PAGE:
I smeared Chi Chi on my face! (I know this thanks to a friend who got me to sit still long enough to tell me about the benefits of a vegan cosmetics line that she and family now swear by… read on and I promise it will all make sense).
Chi Chi was my adoptive pet… also known as the cat owned by the sweet old Greek couple next door. They were sweet that is until, a year after I had moved away, I ran into them at the mall and they decided to matter-of-factly inform the 13-year-old version of myself that they had put Chi Chi down.
Every day after school, I would run into the backyard and call out her name. She would pop her head out from the neighbour’s bushes and meow loudly in response. Then she would make her way to the little spot where the fence dividing her and my backyard would curve up just enough for her to slink underneath, allowing her to come greet me. I would cock my foot up and she would rub her cheeks on the tip of my shoe. She liked to be pat all the way down to her tail and she would stick her bum up towards you to make sure you didn’t miss it. Sometimes she would look up and stare you right in the eyes like a human being.
Its been a lifetime since Chi Chi, but I’ve never forgotten her. Growing up I wasn’t allowed to have pets because they shed, they smelled, they were too much responsibility… unfair considering my mother’s grandparents owned an entire farm back in South America complete with baby chickens, cows, goats, a dog named Pichicho and a cat named Reinita (which in Spanish means, little queen). Me, I got stuffed animals; all shapes and sizes… so many I ran out of space to keep them all! Clearly, my mother’s attempt to fill the void. Was a fish too much to ask for?? …yes, because who would clean the tank? So, Chi Chi was like the pet I never had.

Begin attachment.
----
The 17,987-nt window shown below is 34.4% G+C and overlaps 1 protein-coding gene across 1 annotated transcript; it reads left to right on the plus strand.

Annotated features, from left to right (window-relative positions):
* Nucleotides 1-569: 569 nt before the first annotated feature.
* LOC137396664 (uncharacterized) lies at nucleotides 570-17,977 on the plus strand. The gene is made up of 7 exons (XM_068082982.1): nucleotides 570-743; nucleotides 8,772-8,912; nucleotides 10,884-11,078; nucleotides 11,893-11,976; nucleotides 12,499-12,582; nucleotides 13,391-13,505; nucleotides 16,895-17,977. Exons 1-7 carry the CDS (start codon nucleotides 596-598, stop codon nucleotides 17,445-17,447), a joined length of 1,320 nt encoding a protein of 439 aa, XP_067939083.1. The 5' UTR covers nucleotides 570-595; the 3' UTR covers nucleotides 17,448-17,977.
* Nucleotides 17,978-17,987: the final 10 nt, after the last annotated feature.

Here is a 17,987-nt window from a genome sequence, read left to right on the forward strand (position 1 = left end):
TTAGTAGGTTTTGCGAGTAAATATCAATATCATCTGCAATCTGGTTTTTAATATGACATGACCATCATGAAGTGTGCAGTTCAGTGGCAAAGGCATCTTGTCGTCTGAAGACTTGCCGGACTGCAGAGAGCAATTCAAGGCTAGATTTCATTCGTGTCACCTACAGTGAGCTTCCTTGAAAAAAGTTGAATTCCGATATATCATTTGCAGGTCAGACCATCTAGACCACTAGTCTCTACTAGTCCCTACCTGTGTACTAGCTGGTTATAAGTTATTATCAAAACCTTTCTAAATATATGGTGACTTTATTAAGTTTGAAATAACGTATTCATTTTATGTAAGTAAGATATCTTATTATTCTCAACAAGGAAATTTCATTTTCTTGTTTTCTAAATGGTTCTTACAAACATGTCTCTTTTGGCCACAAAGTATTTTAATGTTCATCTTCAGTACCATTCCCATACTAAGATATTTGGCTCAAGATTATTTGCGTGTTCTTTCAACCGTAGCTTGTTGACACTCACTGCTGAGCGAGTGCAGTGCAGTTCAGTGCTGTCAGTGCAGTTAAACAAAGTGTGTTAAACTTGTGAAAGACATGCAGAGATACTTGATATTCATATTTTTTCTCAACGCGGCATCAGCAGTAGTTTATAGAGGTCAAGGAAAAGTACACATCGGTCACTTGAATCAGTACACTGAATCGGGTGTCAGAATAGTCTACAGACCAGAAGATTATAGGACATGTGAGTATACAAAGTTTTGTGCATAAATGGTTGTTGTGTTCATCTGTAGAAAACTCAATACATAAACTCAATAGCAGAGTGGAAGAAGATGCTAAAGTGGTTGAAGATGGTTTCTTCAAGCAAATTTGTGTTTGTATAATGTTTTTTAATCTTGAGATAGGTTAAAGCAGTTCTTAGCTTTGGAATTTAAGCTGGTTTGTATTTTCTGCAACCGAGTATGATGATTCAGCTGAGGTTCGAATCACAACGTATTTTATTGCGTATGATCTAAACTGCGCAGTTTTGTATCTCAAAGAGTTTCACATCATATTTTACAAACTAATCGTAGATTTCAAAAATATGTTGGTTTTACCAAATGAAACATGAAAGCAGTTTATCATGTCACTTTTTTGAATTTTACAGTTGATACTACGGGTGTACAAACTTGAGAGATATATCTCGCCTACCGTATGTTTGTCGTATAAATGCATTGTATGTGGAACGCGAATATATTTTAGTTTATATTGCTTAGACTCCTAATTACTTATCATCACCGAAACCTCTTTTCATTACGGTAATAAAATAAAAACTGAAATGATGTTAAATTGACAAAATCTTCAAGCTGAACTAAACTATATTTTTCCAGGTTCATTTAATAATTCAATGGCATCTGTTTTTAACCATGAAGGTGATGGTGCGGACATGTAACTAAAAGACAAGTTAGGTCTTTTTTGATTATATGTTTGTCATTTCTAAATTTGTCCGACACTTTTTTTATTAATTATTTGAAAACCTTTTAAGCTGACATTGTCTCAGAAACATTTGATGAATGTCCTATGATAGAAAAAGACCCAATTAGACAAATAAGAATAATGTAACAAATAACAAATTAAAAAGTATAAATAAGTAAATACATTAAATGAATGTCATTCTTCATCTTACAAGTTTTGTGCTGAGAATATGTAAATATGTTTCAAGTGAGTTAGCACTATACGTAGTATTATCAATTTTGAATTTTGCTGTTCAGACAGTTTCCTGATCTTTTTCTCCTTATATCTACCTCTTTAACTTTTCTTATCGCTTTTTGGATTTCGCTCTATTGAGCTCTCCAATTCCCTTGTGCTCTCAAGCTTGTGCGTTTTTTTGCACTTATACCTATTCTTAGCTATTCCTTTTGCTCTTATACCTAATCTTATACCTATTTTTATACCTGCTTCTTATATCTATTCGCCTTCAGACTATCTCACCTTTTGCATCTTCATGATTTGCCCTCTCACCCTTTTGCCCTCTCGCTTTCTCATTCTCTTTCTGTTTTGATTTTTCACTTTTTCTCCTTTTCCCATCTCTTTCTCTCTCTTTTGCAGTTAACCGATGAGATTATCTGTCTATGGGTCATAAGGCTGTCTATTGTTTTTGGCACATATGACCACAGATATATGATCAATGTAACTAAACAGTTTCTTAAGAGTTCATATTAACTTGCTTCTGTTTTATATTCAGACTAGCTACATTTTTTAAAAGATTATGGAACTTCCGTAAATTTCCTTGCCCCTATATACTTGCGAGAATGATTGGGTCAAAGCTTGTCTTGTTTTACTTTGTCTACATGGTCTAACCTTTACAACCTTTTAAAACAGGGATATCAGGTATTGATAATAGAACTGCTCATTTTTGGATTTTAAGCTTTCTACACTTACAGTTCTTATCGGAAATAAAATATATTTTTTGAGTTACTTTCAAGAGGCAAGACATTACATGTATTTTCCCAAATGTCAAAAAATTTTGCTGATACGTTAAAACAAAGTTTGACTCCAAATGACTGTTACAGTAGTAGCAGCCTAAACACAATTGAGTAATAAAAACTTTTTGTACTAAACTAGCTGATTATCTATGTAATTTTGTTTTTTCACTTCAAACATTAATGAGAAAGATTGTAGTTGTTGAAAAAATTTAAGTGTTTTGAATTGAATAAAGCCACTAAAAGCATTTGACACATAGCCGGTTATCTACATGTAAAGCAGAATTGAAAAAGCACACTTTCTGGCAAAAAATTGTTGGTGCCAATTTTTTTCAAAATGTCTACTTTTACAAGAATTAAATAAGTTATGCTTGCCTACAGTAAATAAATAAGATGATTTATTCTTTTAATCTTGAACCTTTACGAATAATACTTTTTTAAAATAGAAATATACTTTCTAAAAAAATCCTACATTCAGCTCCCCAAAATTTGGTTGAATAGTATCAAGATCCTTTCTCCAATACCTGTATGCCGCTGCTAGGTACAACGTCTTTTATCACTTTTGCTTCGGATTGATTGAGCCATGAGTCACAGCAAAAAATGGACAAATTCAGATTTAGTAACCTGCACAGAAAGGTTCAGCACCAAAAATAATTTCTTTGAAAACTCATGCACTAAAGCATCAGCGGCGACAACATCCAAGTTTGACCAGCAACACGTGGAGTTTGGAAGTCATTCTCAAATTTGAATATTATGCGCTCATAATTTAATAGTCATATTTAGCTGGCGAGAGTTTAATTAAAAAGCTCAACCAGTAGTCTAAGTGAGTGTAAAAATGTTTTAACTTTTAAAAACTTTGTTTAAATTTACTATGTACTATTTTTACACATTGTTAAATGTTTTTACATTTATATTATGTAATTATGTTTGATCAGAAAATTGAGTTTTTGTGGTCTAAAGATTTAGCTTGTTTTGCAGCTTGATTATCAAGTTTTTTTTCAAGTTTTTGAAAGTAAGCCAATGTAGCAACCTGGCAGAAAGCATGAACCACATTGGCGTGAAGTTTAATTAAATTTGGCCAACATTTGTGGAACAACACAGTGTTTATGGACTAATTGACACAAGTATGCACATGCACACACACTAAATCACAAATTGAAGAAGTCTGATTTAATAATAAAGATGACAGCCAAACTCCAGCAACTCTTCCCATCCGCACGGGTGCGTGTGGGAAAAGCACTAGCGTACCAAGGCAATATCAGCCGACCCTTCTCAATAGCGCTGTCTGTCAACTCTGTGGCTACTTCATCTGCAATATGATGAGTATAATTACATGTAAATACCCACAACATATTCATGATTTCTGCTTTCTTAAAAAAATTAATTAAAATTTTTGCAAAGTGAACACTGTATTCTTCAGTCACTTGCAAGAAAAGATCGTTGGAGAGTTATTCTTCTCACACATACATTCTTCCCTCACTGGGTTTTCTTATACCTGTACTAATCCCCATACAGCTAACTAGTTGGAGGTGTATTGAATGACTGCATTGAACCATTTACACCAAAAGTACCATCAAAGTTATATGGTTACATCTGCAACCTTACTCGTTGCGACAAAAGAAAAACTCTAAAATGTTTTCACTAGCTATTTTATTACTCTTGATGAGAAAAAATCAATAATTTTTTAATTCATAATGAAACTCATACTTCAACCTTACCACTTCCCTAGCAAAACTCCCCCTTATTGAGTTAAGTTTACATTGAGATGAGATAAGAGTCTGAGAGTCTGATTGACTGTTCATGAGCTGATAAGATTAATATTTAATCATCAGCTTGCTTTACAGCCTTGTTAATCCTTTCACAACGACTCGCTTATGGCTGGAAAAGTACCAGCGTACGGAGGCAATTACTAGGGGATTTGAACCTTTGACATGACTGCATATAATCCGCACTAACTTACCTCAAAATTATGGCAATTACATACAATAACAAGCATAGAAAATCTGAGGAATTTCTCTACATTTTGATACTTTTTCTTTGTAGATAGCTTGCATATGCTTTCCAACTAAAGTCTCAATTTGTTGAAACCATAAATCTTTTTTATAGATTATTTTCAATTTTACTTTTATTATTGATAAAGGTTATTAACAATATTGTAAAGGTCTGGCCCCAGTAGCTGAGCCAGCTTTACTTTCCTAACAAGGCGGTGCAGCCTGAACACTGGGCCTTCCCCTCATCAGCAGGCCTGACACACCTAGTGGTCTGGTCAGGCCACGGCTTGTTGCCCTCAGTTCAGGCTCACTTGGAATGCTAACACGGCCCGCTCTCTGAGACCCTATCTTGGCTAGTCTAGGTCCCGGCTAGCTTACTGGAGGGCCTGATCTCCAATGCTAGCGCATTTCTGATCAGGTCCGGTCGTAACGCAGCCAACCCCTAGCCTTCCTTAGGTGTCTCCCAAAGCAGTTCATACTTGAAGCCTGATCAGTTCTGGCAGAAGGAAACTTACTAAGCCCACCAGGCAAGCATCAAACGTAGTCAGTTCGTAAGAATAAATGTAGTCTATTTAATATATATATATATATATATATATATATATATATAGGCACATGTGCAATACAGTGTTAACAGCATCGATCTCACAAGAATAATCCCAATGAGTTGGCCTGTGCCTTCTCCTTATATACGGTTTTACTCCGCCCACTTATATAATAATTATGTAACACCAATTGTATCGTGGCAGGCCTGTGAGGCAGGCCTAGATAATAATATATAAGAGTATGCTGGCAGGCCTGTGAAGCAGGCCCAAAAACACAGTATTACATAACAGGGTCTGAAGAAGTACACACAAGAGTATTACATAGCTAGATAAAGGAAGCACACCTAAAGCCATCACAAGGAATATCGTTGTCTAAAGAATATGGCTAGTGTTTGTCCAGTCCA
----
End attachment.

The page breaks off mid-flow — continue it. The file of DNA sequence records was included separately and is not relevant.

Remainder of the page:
Now, imagine someone tells you that all the remains of your dearly-beloved-pet-that-was-put-down are thrown into something called the Red Bin. They are mixed in with road kill, as well as left-over cow, pig and chicken carcass from various restaurants. This Red Bin is then transported to a plant where its content is brewed into a nice fleshy stew. The layer of yellow foam that forms on the surface of this soup is collected in barrels and sold to cosmetic companies to be used as “filler”. That’s right ladies, the foundation (as well as all other make-up) we regularly apply is not only full of carcinogenic chemicals that eat away slowly at our faces, but also the remnants of dead animal.
Oh, but there’s more. After the cooking, straining and sifting process is completed, the chunks of flesh have been converted into meat and bone meal; all set to be shipped off and made into dog food… just dog food you ask? Well a while ago, as I sat inhaling my yearly bag of Sweet Chili Doritos (my allowed dosage of delicious junk), I decided to read the list of ingredients: Monosodium Glutamate, Sodium Diacetate, Maltodextrin, Disodium Inosinate, Disodium Guanylate… Natural Flavours. Now what do you suppose they mean by “natural”? We live in a society where technicalities can set you free. For example, McDonald’s claiming that their burger patties are 100% Beef… “100% Beef” being the name of their supplier (so the theory goes). Hence technically, they aren’t lying and the public can conveniently misinterpret the meaning. Now think for a second, is there even the slightest possibility that decaying-animal-carcass can fall under the heading “natural”…the word can be defined as: existing in or formed by nature. And that’s when the Doritos chip that was on its way into my mouth, gets tossed back into the bag and never thought of again. Products with labels that read “Natural Flavours”, have forever been ruined for me.
If you’re interested in learning more about this process and its products (i.e. nail polish, glue, crayons, shampoo, etc.), search “animal rendering”. Here are links to a few articles I found both disgusting and appalling:
Fingers crossed, Soylent Green (film about people being fed other homo sapiens without their knowledge) wasn’t foreshadowing what’s to come!